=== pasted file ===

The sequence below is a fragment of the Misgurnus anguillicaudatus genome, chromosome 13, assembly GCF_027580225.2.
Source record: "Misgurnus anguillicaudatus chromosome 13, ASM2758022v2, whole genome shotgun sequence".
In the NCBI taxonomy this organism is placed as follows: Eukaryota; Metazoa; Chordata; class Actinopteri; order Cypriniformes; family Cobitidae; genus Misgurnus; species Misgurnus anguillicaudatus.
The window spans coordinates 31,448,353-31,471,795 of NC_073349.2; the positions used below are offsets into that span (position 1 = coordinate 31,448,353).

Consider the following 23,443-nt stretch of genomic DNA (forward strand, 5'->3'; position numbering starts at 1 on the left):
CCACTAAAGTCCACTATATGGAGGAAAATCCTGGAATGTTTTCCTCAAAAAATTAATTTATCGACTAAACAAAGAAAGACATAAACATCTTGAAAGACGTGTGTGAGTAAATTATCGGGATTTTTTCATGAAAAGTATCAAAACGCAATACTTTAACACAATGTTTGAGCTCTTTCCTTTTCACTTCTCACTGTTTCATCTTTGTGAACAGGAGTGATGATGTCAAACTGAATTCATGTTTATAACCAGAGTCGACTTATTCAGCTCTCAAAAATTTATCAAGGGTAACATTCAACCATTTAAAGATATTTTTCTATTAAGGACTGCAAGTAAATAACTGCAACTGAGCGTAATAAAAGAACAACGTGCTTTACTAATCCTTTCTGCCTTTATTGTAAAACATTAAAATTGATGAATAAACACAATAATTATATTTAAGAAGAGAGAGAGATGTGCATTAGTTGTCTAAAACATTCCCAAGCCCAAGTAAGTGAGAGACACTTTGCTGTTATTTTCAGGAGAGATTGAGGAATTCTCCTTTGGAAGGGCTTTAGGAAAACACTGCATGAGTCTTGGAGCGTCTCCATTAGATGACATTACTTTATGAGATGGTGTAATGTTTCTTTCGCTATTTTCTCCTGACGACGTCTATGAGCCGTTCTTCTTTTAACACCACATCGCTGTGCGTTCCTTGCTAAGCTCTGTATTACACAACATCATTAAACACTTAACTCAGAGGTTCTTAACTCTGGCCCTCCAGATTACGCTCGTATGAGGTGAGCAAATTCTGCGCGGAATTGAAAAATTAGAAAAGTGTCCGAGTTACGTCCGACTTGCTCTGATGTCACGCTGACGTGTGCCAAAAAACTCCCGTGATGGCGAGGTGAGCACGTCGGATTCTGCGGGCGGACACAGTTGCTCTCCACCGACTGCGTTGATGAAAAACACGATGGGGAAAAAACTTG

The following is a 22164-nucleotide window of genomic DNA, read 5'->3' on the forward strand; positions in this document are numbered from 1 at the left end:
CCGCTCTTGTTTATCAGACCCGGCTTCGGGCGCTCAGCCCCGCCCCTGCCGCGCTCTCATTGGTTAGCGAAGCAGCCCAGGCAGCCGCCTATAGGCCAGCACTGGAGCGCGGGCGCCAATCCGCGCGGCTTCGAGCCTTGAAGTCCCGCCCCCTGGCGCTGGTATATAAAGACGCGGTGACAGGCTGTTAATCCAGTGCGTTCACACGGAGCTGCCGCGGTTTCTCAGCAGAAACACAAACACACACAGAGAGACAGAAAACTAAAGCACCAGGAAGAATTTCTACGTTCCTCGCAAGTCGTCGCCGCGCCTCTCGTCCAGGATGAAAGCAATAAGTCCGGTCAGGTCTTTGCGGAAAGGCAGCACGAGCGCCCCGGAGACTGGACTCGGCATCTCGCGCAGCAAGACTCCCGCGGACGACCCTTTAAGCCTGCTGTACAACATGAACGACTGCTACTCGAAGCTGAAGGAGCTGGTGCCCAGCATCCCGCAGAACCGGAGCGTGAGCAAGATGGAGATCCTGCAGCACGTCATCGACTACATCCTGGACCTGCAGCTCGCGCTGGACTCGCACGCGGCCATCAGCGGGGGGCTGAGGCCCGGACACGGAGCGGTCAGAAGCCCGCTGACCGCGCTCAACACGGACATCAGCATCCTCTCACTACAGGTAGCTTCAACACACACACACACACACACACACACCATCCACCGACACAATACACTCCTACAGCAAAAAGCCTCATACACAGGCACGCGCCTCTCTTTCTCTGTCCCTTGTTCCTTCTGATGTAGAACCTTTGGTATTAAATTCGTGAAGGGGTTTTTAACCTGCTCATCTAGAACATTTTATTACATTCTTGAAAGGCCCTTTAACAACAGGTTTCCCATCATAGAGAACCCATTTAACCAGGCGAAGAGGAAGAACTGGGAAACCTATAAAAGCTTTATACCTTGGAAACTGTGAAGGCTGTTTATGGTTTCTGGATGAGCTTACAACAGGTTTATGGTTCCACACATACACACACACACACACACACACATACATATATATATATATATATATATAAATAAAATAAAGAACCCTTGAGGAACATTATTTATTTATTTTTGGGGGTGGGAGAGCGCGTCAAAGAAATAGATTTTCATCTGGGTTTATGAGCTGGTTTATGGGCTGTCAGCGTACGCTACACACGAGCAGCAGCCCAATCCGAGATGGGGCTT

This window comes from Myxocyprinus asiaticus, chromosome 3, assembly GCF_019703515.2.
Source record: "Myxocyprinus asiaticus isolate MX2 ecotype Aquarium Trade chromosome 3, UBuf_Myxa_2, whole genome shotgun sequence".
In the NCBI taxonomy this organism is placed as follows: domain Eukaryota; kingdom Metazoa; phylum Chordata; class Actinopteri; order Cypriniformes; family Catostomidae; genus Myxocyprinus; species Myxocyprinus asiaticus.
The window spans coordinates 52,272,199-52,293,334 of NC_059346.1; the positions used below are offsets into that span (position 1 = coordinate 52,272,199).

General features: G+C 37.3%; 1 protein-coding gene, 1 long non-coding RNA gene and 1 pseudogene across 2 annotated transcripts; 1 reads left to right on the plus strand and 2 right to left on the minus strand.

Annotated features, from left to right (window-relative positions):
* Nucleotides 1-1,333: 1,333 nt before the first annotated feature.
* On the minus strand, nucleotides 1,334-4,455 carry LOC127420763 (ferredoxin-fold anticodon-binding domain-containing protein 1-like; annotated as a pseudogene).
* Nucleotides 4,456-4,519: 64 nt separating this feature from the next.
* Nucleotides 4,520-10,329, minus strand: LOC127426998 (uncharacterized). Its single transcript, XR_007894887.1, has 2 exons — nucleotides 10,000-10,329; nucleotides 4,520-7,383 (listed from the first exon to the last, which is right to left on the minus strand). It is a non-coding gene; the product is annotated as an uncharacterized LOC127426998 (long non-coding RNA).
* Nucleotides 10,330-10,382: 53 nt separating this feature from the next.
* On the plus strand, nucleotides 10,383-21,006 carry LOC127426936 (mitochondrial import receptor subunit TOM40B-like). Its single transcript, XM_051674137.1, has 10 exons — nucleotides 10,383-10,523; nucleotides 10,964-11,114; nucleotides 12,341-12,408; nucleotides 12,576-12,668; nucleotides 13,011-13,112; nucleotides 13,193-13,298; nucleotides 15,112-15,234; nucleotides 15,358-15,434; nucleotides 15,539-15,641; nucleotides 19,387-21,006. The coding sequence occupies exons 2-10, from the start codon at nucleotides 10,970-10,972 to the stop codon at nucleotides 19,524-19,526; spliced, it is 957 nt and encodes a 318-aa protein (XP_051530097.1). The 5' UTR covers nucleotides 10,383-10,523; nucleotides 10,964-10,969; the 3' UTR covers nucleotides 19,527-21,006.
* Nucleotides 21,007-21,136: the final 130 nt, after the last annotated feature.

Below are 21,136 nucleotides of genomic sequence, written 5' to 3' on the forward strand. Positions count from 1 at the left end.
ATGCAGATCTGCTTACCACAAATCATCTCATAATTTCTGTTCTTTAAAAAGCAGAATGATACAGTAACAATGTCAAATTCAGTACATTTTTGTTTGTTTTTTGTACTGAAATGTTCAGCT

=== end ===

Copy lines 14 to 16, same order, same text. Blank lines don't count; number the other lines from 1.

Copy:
Annotated features, from left to right (window-relative positions):
* Nucleotides 1-1,333: 1,333 nt before the first annotated feature.
* On the minus strand, nucleotides 1,334-4,455 carry LOC127420763 (ferredoxin-fold anticodon-binding domain-containing protein 1-like; annotated as a pseudogene).